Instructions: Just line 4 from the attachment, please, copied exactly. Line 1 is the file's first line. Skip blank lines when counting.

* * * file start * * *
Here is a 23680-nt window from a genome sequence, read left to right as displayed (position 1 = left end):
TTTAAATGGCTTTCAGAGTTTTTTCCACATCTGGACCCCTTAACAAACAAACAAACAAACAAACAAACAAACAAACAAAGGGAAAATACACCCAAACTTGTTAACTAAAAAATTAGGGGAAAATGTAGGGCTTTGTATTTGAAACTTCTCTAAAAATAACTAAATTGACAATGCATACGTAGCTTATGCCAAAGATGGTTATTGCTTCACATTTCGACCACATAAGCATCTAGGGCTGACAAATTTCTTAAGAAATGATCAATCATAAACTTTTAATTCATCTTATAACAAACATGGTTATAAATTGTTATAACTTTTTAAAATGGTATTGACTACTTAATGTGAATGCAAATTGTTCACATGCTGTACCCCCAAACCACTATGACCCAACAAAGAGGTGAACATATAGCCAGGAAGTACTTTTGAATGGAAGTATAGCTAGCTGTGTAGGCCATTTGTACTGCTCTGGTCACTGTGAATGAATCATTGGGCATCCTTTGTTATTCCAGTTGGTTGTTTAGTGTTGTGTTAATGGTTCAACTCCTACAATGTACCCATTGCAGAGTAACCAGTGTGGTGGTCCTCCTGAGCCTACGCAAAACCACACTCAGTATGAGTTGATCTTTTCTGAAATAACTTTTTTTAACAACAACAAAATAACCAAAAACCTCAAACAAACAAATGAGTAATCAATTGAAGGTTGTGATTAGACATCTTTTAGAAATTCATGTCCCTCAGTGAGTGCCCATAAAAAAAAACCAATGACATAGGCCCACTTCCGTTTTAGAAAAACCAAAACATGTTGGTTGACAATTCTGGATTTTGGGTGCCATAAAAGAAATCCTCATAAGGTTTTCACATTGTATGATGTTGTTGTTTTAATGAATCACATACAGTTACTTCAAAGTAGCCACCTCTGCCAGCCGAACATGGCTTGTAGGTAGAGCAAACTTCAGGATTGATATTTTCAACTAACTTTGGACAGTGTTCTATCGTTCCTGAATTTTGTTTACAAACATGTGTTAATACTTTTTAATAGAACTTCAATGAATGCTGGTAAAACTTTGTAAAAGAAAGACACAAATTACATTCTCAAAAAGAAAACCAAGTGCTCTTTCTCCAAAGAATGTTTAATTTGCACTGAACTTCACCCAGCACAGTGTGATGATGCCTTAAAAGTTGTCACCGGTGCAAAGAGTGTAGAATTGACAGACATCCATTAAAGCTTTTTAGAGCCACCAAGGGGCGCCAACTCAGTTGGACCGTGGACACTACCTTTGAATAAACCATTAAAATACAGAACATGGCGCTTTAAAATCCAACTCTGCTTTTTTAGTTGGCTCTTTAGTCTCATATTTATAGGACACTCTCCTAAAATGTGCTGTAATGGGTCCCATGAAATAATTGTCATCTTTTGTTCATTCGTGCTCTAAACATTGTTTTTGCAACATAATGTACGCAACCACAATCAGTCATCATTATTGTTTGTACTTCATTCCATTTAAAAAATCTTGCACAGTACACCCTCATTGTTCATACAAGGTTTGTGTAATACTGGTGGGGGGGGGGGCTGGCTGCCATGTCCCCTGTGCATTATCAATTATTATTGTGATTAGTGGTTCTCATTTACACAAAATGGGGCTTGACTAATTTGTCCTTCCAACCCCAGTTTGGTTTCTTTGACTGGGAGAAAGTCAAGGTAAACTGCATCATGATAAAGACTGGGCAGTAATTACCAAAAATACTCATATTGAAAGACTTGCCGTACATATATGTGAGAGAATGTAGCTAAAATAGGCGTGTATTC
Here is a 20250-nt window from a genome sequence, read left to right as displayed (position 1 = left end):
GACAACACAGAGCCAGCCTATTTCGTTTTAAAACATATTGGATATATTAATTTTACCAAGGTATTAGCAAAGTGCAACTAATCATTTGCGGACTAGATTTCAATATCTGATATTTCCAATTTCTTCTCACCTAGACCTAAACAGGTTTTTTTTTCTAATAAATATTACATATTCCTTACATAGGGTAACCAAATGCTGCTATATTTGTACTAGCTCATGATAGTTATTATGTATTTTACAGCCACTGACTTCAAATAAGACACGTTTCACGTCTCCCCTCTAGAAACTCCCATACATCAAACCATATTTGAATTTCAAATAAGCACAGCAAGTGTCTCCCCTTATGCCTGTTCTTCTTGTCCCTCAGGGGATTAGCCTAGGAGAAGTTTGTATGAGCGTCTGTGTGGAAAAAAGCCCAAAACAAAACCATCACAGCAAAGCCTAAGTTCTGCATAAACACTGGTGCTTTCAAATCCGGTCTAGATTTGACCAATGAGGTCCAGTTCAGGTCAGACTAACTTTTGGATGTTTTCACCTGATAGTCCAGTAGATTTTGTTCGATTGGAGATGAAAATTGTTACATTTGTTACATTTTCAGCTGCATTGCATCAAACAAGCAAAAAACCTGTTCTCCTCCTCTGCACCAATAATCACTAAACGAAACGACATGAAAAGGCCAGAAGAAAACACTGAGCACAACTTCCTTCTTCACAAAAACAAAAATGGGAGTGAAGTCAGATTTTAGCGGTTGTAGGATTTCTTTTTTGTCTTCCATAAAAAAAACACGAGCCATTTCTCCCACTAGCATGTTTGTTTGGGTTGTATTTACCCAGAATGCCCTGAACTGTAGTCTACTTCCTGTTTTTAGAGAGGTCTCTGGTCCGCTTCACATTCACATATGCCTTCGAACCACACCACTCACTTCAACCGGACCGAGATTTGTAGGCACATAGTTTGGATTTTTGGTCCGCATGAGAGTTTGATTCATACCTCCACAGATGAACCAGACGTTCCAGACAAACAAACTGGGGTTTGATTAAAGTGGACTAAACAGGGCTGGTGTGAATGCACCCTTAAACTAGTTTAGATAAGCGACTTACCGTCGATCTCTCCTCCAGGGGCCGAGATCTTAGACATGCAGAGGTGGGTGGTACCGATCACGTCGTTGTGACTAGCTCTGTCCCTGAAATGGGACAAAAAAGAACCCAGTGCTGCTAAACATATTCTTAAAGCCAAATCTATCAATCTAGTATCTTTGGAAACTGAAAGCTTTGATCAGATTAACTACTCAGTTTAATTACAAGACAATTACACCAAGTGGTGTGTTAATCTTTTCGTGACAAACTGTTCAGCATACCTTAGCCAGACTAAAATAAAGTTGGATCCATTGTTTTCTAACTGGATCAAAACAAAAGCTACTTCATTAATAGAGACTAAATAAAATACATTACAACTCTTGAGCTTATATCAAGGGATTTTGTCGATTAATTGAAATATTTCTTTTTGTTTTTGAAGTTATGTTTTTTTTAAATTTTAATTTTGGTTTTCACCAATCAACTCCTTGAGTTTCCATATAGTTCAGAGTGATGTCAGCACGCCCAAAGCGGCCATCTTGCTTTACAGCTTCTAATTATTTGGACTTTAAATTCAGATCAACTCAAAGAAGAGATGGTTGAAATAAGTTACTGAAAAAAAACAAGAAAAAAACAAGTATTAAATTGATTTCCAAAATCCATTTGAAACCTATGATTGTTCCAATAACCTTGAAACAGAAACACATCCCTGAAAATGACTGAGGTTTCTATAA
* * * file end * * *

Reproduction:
GACAACACAGAGCCAGCCTATTTCGTTTTAAAACATATTGGATATATTAATTTTACCAAGGTATTAGCAAAGTGCAACTAATCATTTGCGGACTAGATTTCAATATCTGATATTTCCAATTTCTTCTCACCTAGACCTAAACAGGTTTTTTTTTCTAATAAATATTACATATTCCTTACATAGGGTAACCAAATGCTGCTATATTTGTACTAGCTCATGATAGTTATTATGTATTTTACAGCCACTGACTTCAAATAAGACACGTTTCACGTCTCCCCTCTAGAAACTCCCATACATCAAACCATATTTGAATTTCAAATAAGCACAGCAAGTGTCTCCCCTTATGCCTGTTCTTCTTGTCCCTCAGGGGATTAGCCTAGGAGAAGTTTGTATGAGCGTCTGTGTGGAAAAAAGCCCAAAACAAAACCATCACAGCAAAGCCTAAGTTCTGCATAAACACTGGTGCTTTCAAATCCGGTCTAGATTTGACCAATGAGGTCCAGTTCAGGTCAGACTAACTTTTGGATGTTTTCACCTGATAGTCCAGTAGATTTTGTTCGATTGGAGATGAAAATTGTTACATTTGTTACATTTTCAGCTGCATTGCATCAAACAAGCAAAAAACCTGTTCTCCTCCTCTGCACCAATAATCACTAAACGAAACGACATGAAAAGGCCAGAAGAAAACACTGAGCACAACTTCCTTCTTCACAAAAACAAAAATGGGAGTGAAGTCAGATTTTAGCGGTTGTAGGATTTCTTTTTTGTCTTCCATAAAAAAAACACGAGCCATTTCTCCCACTAGCATGTTTGTTTGGGTTGTATTTACCCAGAATGCCCTGAACTGTAGTCTACTTCCTGTTTTTAGAGAGGTCTCTGGTCCGCTTCACATTCACATATGCCTTCGAACCACACCACTCACTTCAACCGGACCGAGATTTGTAGGCACATAGTTTGGATTTTTGGTCCGCATGAGAGTTTGATTCATACCTCCACAGATGAACCAGACGTTCCAGACAAACAAACTGGGGTTTGATTAAAGTGGACTAAACAGGGCTGGTGTGAATGCACCCTTAAACTAGTTTAGATAAGCGACTTACCGTCGATCTCTCCTCCAGGGGCCGAGATCTTAGACATGCAGAGGTGGGTGGTACCGATCACGTCGTTGTGACTAGCTCTGTCCCTGAAATGGGACAAAAAAGAACCCAGTGCTGCTAAACATATTCTTAAAGCCAAATCTATCAATCTAGTATCTTTGGAAACTGAAAGCTTTGATCAGATTAACTACTCAGTTTAATTACAAGACAATTACACCAAGTGGTGTGTTAATCTTTTCGTGACAAACTGTTCAGCATACCTTAGCCAGACTAAAATAAAGTTGGATCCATTGTTTTCTAACTGGATCAAAACAAAAGCTACTTCATTAATAGAGACTAAATAAAATACATTACAACTCTTGAGCTTATATCAAGGGATTTTGTCGATTAATTGAAATATTTCTTTTTGTTTTTGAAGTTATGTTTTTTTTAAATTTTAATTTTGGTTTTCACCAATCAACTCCTTGAGTTTCCATATAGTTCAGAGTGATGTCAGCACGCCCAAAGCGGCCATCTTGCTTTACAGCTTCTAATTATTTGGACTTTAAATTCAGATCAACTCAAAGAAGAGATGGTTGAAATAAGTTACTGAAAAAAAACAAGAAAAAAACAAGTATTAAATTGATTTCCAAAATCCATTTGAAACCTATGATTGTTCCAATAACCTTGAAACAGAAACACATCCCTGAAAATGACTGAGGTTTCTATAA